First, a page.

Bank Owned Life Insurance Explained

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Even though life insurance can be a confusing topic, it’s one of the most important purchases you can make for the future of your family.

One reason life insurance can be so confusing is because of the various types of policies offered by different insurance providers.

Bank owned life insurance, also referred to as BOLI, is not the typical family-oriented policy you may be used to associating with the life insurance industry.

In fact, these types of policies are extremely tricky to understand and involve several small intricacies, often leading to a lot of confusion and questions on the part of the insured.

We are going to scratch the surface of the bank owned life insurance world without diving into any complexities.

There are a handful of additional factors which go into these plans, all of which revolve around the insurance and taxes impacting the policy.

What is a Bank Owned Life Insurance Policy?

bank owned life insurance policy signed by employeeWith a bank owned policy, both large-scale and community banks can purchase a life insurance plan on a key senior executive or group of essential employees at a certain company.

Whichever bank purchases the plan is considered the owner, purchaser, and beneficiary of the policy.

As would be expected, the life insurance policy provides protection for the bank if one of the key employees were to pass away unexpectedly.

Because they are also named the designated beneficiary of the policy, the bank will be awarded tax-free death benefits and any cash value build-up associated with the insurance policy.

In accordance with new legislation, the insured must gain informed consent from the employee or employees in question before a bank owned life insurance policy can be taken out.

How Does Bank Owned Life Insurance Work?

Since the 1980s, these policies have been used in a tax-efficient way to offset the costs of employee benefit programs.

Essentially, these policies are used as a way to fund employee benefits at a specific company, helping the institution pay for employee benefit packages at a much cheaper rate than not using one at all.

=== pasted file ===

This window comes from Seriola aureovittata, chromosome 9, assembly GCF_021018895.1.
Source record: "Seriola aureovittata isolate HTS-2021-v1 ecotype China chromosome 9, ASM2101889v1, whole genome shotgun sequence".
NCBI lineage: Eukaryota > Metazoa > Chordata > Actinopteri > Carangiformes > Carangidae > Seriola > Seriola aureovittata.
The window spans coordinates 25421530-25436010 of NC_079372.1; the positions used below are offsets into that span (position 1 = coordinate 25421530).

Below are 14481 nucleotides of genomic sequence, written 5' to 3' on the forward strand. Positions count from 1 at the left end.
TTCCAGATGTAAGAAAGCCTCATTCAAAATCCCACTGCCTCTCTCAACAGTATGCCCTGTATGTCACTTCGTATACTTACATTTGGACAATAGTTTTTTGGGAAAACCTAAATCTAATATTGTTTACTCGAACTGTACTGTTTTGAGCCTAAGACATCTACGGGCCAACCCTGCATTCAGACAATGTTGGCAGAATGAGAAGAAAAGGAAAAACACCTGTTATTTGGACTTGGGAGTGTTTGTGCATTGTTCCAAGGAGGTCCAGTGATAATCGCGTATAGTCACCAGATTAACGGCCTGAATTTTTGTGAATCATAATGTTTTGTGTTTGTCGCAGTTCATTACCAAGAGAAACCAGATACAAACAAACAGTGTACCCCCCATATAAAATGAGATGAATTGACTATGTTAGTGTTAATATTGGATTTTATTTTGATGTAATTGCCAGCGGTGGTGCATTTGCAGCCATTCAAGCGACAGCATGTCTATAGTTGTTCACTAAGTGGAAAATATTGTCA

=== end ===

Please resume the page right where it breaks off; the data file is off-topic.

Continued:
Some insurance carriers may even allow banks to allocate bank owned life insurance policies toward other initiatives, but on a case-by-case basis.

These plans have several advantages for the banks who own them. The banks will even get a much better return on their investments compared to a more traditional investment, such as a bond or mortgage-backed securities.

On top of the performance of the investment, the money is growing inside of the policy tax-free, meaning the deposit gains are actually larger than they appear. Keep in mind this is a benefit you can’t get with other vehicles.

This is why BOLI policies are often referred to as “tax shelters” for banks.

Who Pays the Insurance Premiums?

The bank, as an institution, will pay the insurance premiums of the policy, which have an attractive cash redemption value attached to them.

Premiums can be paid in the form of a single premium lump sum, or annual premium payments can be set up. However, banks typically choose to move forward with a single premium deposit.

Nonetheless, a specialized funding vehicle is created for these payments, also referred to as the bank’s insurance trust.

With these plans, additional benefits can be offered to the key employees at an organization, while also reaping some of the benefits.

This is one of the main differences between bank owned life insurance plans and key man policies, which are strictly a life insurance policy and upper management.

Important Considerations

There are a lot of advantages to investing in these types of policies for corporations, but there are a few downsides to consider as well.

For example, some banks try to diversify their investment portfolios by taking a vested interest in bank owned life insurance policies.